Yesterday was a good day. A day of friendships, of music, of sunshine, of appreciation. A full day. A day full of blessings. Wedged among planning trips to Clare and Dingle, of appreciating the just right instrument for you, of aromas of chocolate and tea, of scholarships to Swannanoa, of tunes with friends new and old, were the mundane tasks of buying salt and withdrawing cash. Fortunately, thanks to my favorite driving companion, NPR, I stumbled upon a gem of an interview with John O’Donohue, a poet from County Clare. He was new to me. But as I listened to him talk of the landscapes of the Burren, of Anam Cara, of music and poems, of beauty and mystery, and even of corporate leadership, the mundane became the sublime.

If you have a few moments, I invite you to listen to his poem, Beannacht. The words are also provided below.

If you have an hour or more, enjoy the entire interview. You may need to stop now and then to fully savor a few of his comments. Or perhaps, just hearing his lovely Irish accent will suffice.


On the day when
The weight deadens
On your shoulders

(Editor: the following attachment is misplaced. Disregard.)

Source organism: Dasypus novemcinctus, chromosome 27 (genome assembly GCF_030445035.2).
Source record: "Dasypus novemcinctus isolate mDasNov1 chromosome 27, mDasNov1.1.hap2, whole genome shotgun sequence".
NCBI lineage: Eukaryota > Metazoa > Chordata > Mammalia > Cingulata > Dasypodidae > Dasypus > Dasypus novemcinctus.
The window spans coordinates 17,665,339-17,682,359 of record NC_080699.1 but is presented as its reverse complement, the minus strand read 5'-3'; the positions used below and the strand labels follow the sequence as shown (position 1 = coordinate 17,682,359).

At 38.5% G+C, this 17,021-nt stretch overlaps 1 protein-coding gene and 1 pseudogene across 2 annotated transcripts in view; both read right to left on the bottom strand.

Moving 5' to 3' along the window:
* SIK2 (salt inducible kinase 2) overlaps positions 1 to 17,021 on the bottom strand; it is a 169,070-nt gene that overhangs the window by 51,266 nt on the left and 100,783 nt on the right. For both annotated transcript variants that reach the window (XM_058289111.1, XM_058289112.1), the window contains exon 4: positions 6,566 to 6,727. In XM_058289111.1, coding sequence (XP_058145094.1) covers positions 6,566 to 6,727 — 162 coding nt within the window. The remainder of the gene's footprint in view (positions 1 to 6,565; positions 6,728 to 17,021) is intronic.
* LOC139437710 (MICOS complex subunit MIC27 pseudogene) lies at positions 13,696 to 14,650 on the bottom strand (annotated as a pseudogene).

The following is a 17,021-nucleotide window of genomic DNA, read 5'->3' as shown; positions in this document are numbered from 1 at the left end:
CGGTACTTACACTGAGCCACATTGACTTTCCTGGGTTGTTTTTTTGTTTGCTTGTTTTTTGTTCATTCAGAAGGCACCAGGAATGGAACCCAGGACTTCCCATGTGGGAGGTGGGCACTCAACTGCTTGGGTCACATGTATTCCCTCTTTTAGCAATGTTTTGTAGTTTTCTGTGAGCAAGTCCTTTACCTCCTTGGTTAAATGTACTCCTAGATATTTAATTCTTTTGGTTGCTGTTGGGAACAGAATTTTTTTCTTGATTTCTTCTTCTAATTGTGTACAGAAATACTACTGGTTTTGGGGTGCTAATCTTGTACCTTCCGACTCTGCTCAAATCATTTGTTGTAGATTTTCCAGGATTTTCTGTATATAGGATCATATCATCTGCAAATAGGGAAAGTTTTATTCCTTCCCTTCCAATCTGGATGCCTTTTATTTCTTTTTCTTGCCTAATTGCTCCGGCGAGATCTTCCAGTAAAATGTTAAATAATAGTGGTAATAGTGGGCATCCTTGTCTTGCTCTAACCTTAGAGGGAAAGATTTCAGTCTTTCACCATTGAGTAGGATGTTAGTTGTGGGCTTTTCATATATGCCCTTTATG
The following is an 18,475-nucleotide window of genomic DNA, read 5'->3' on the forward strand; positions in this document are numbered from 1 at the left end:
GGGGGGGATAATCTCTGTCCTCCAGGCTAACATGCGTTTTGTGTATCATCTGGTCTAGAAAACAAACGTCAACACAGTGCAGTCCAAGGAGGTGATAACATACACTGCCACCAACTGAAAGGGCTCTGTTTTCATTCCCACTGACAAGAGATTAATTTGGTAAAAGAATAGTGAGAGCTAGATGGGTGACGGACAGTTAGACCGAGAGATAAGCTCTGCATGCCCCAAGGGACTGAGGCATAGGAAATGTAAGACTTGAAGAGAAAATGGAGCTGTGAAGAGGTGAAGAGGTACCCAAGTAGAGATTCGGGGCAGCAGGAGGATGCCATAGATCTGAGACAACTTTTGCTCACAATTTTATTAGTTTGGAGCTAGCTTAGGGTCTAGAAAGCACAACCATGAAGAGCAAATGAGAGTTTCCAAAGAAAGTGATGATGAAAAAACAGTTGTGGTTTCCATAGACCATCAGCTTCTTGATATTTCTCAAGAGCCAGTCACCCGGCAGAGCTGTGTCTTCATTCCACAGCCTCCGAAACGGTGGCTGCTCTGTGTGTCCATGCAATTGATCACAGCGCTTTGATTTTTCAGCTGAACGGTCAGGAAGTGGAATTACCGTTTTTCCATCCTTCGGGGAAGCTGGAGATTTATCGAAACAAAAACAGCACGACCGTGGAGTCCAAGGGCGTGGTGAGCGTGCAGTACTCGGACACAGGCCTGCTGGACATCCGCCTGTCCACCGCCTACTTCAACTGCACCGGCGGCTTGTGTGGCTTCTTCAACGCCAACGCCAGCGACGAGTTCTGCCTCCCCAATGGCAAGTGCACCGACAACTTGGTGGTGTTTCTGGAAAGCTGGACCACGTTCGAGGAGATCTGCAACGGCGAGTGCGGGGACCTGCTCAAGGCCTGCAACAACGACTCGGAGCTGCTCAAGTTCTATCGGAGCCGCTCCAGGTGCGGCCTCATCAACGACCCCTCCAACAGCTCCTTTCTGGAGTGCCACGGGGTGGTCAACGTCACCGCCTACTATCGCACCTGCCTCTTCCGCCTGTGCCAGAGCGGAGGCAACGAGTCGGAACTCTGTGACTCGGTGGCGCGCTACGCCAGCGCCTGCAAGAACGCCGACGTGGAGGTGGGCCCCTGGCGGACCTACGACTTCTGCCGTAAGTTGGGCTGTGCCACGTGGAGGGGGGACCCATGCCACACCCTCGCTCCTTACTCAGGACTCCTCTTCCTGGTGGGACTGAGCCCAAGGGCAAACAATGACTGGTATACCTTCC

And you stumble,
May the clay dance
To balance you.

And when your eyes
Freeze behind
The grey window
And the ghost of loss
Gets in to you,
May a flock of colours,
Indigo, red, green,
And azure blue
Come to awaken in you
A meadow of delight.

When the canvas frays
In the currach of thought
And a stain of ocean
Blackens beneath you,
May there come across the waters
A path of yellow moonlight
To bring you safely home.

May the nourishment of the earth be yours,
May the clarity of light be yours,
May the fluency of the ocean be yours,
May the protection of the ancestors be yours.
And may a slow
Wind work these words
Of love around you,
An invisible cloak to mind your life.

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